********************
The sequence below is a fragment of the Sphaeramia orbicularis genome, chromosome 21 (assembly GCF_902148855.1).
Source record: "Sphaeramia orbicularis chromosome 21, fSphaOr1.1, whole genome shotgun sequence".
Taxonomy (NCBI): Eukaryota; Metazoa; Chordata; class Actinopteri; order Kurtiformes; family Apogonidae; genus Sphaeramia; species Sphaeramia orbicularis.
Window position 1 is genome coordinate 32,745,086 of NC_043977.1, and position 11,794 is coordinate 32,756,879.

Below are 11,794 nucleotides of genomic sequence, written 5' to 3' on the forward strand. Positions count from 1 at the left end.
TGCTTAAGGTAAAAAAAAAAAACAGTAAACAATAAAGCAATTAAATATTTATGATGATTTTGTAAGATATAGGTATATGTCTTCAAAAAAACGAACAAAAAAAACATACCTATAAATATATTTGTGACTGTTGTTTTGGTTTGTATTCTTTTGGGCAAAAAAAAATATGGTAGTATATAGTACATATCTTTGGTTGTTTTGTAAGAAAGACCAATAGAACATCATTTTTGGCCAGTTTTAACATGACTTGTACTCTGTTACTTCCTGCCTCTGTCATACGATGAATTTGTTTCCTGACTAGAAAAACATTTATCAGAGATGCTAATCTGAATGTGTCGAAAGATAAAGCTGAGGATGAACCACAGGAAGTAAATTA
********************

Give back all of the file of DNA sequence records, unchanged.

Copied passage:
The sequence below is a fragment of the Sphaeramia orbicularis genome, chromosome 21 (assembly GCF_902148855.1).
Source record: "Sphaeramia orbicularis chromosome 21, fSphaOr1.1, whole genome shotgun sequence".
Taxonomy (NCBI): Eukaryota; Metazoa; Chordata; class Actinopteri; order Kurtiformes; family Apogonidae; genus Sphaeramia; species Sphaeramia orbicularis.
Window position 1 is genome coordinate 32,745,086 of NC_043977.1, and position 11,794 is coordinate 32,756,879.

Below are 11,794 nucleotides of genomic sequence, written 5' to 3' on the forward strand. Positions count from 1 at the left end.
TGCTTAAGGTAAAAAAAAAAAACAGTAAACAATAAAGCAATTAAATATTTATGATGATTTTGTAAGATATAGGTATATGTCTTCAAAAAAACGAACAAAAAAAACATACCTATAAATATATTTGTGACTGTTGTTTTGGTTTGTATTCTTTTGGGCAAAAAAAAATATGGTAGTATATAGTACATATCTTTGGTTGTTTTGTAAGAAAGACCAATAGAACATCATTTTTGGCCAGTTTTAACATGACTTGTACTCTGTTACTTCCTGCCTCTGTCATACGATGAATTTGTTTCCTGACTAGAAAAACATTTATCAGAGATGCTAATCTGAATGTGTCGAAAGATAAAGCTGAGGATGAACCACAGGAAGTAAATTA